There are lifts to floors and lift access to the reception area and some of the bars, including Jenny's. Staff and duty managers are happy to help Wheelchair users access bars and restaurants. Rooms are quite small for Wheelchair users, suites are larger, but they have 2 steps down to the lounge (and are quite expensive!). The hotel is happy to welcome Guide Dogs, and I discovered from their website, they are happy to provide a small fridge for medications if required. There is a full disabled access statement on their website, which I would recommend reading if you plan to visit the hotel.
Excellent value accomodation in a central location, by no means 5 star, but as we all know, you do get what you pay for!
I stayed here in the lead up to Christmas 08 and the hotel is simply ok. Its not the worst hotel I have stayed in in Manchester but it certainly is no where near the best. I had heard good reviews so I was dissapointed when I arrived to find the rooms were slightly old and tired. Could do with a lick of paint and some renovations. The bathroom was also not entirely clean , however when i pointed this out to reception they moved me.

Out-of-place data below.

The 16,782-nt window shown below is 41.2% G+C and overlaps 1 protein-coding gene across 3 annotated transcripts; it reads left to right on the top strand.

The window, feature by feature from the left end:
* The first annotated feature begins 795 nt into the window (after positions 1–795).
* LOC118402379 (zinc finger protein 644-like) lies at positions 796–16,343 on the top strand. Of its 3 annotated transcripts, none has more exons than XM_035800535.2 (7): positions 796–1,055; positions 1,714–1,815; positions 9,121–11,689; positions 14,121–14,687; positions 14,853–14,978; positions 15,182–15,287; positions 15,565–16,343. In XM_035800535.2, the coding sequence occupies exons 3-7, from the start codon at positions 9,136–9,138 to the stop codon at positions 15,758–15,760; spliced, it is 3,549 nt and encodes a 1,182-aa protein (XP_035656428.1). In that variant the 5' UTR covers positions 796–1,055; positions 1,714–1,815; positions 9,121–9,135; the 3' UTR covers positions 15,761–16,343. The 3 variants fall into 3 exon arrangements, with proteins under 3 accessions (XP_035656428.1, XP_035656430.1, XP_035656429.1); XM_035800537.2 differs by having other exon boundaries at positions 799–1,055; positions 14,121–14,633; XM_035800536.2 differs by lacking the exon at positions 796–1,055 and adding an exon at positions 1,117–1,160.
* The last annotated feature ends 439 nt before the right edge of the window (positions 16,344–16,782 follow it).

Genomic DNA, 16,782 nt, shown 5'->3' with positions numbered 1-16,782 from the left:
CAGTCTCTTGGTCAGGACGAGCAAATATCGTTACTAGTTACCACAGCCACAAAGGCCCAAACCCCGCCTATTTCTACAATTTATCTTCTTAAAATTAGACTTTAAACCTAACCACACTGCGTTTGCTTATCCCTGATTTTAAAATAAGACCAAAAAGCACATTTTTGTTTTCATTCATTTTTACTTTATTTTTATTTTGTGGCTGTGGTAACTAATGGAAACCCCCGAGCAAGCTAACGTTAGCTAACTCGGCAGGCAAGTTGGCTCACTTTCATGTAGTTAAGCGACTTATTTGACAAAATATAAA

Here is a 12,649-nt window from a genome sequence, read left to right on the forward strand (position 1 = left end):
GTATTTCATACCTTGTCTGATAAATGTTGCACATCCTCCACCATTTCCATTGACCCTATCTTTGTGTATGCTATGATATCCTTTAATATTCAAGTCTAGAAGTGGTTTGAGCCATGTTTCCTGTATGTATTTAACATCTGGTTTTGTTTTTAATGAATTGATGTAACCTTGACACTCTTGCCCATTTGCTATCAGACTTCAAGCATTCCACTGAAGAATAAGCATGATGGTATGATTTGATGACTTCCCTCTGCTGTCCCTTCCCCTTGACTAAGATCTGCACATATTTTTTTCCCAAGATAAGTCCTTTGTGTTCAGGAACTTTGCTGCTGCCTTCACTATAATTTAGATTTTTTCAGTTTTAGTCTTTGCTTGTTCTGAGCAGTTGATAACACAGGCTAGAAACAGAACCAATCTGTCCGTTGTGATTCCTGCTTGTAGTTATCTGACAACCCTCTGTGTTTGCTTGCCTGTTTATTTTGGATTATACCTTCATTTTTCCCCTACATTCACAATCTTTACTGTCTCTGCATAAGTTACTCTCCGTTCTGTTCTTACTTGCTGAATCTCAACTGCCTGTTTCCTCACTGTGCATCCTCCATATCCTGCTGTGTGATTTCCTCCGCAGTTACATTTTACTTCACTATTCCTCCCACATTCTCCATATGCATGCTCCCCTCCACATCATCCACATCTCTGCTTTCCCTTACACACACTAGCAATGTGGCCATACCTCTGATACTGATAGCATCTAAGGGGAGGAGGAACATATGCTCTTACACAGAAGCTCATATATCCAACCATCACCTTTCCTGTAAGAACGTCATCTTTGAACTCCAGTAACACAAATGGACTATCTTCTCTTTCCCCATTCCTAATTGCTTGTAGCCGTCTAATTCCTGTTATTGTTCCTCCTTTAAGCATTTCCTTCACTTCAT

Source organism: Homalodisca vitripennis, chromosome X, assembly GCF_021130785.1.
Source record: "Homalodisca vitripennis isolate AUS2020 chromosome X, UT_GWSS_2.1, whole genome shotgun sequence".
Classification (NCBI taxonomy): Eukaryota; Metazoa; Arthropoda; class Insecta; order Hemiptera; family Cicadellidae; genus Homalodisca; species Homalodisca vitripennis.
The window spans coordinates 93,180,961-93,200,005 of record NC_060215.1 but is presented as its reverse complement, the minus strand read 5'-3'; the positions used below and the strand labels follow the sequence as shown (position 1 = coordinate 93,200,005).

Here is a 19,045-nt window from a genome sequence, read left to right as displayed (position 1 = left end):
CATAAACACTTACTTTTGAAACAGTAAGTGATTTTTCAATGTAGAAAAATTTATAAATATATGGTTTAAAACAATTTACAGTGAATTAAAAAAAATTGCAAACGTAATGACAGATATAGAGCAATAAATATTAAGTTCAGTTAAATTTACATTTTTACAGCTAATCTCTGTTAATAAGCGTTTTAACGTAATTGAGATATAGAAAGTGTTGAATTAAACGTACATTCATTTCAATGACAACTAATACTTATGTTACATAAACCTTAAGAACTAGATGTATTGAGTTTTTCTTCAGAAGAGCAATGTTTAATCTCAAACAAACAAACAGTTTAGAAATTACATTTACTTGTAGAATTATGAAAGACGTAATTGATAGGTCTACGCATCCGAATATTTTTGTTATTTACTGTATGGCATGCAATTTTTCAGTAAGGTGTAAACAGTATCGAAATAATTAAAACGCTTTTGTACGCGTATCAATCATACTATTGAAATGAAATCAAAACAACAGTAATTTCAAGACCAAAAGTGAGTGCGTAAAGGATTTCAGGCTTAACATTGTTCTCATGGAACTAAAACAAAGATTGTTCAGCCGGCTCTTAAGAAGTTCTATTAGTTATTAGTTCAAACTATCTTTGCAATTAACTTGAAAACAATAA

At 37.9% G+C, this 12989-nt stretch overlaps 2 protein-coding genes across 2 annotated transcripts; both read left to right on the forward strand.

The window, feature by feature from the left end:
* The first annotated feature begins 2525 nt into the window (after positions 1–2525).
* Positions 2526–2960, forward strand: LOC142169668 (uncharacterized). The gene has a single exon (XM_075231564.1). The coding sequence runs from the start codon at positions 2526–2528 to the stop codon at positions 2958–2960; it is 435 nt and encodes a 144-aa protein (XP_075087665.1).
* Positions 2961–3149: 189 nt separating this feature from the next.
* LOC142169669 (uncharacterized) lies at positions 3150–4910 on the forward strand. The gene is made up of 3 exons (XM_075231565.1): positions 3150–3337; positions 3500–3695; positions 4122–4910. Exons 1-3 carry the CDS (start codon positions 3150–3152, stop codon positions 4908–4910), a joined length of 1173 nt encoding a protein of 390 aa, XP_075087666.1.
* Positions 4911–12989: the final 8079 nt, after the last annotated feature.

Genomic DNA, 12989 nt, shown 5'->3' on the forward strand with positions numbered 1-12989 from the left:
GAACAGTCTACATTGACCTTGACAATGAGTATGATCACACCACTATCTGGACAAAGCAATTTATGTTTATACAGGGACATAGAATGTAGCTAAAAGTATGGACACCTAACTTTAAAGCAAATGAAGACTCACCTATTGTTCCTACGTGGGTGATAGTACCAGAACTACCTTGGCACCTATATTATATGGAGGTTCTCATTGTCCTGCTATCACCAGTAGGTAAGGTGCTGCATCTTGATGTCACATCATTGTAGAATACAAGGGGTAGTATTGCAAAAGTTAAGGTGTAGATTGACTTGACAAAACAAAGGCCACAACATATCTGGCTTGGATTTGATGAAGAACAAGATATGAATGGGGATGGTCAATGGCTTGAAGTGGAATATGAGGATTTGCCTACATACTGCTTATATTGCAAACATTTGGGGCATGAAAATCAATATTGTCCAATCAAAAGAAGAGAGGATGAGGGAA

What lets down the hotel is the service and staff. Leave plenty of time for the check in and check out. I spoke to a friend on my return who also experienced similar issues.
The positive of the hotel is the location, next to bars, restaurants, shopping and the train station.... but parking isnt that great so be aware when you book.
On reflection simply ok value for money but I would reccomend a travel lodge for that!
This review is mainly about the hotel building and it's local amenities (there are some other reviews on here detailing visitors experiences).